My questions is in regards to this snippet:

...almost no denomination believes that inspiration and infallibility are attributed to modern versions/translations of Scripture. -- David Stratton

It was written as an answer to Does Mark 16:9-20 Prove the Bible is not the infallible word of God?.

I'm trying to get a better mental picture of what "modern version" means here. My impression is that the Bible hasn't been changed for hundreds of years, maybe even over a thousand years.

Question: When did versions of Scripture start being regarded as not fully infallible?

My best guess is as derived as follows: I found this (although I can't judge its authenticity):

Mark 16:9-20 has been called a later addition to the Gospel of Mark by most New Testament scholars in the past century. -- Bible-Researcher.com

and the other answer in that question states:

The process by which those writings were declared to be Scripture took hundreds of years, and the addition of the last twelve verses of Mark certainly predate that. -- DJClayworth

So I'd guess that these "later additions" were added within the "hundreds of years" since the time of Jesus (around 2000 years ago). This would imply "modern version" could mean one compiled ~1700 years ago. I don't really know if this is accurate though.

  • I believe your core question is already asked here: Who first distinguished between the inerrancy of the Bible and the inerrancy of the original autographs? The Bibles we have today are based on manuscripts dating back to the first few centuries, but there is some disagreement over particular portions, due to errors in copying or questionable origin (as in the case of Mark's ending). And of course the originals were written in Hebrew and Greek, not English, so there's also the possibility of error in translation. – Nathaniel is protesting Feb 5 '17 at 12:25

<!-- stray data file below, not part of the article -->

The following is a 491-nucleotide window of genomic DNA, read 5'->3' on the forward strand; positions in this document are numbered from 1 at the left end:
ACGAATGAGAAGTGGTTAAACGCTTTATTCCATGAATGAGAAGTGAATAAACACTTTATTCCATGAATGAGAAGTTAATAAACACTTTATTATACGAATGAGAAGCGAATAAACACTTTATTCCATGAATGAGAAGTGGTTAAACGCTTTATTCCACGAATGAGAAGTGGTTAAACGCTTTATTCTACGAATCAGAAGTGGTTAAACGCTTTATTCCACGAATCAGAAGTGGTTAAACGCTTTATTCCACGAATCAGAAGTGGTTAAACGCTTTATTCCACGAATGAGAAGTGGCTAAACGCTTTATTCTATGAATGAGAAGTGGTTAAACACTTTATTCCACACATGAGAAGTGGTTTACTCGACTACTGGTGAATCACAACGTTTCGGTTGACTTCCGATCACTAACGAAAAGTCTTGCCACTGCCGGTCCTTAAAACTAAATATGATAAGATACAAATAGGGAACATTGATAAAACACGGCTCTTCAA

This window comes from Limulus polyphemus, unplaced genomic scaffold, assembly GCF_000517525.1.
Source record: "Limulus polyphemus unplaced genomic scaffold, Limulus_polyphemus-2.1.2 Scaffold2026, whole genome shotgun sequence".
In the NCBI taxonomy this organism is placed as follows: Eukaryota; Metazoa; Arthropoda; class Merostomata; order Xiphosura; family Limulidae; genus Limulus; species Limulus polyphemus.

• Ah, thanks! Yes, that essentially covers my question, with a "when" instead of a "who" (and far more articulate). [Sorry, I didn't see it prior to posting. (Now I don't know what to do with my question.)] Maybe I had a misunderstanding then: would it be correct to say the modern-day Bible would be considered a compilation of these first-few-century manuscripts, which are viewed as inerrant, but the compilation/translation process is where [presumably minor] bugs arise? – Rebecca J. Stones Feb 5 '17 at 12:54
  • 1
    Close – it's perhaps best accurate to say that modern Bibles attempt to accurately reproduce what was written down by the actual authors (the "autographs"). In order to do this they have to rely on copies of those original writings that are up to a few hundred years more recent. Even these earliest manuscripts from the 2nd and 3rd centuries wouldn't be considered "inerrant" (only the original autographs are) but based on how closely they agree with each other, we can have a high level of confidence that our Bibles reflect the autographs very accurately, though not perfectly. – Nathaniel is protesting Feb 5 '17 at 13:01
  • Based on your comments I've closed your question as a duplicate of the one I linked above. This is a good question, so it's fine if this sticks around as a duplicate pointing other readers to that question. – Nathaniel is protesting Feb 5 '17 at 13:03

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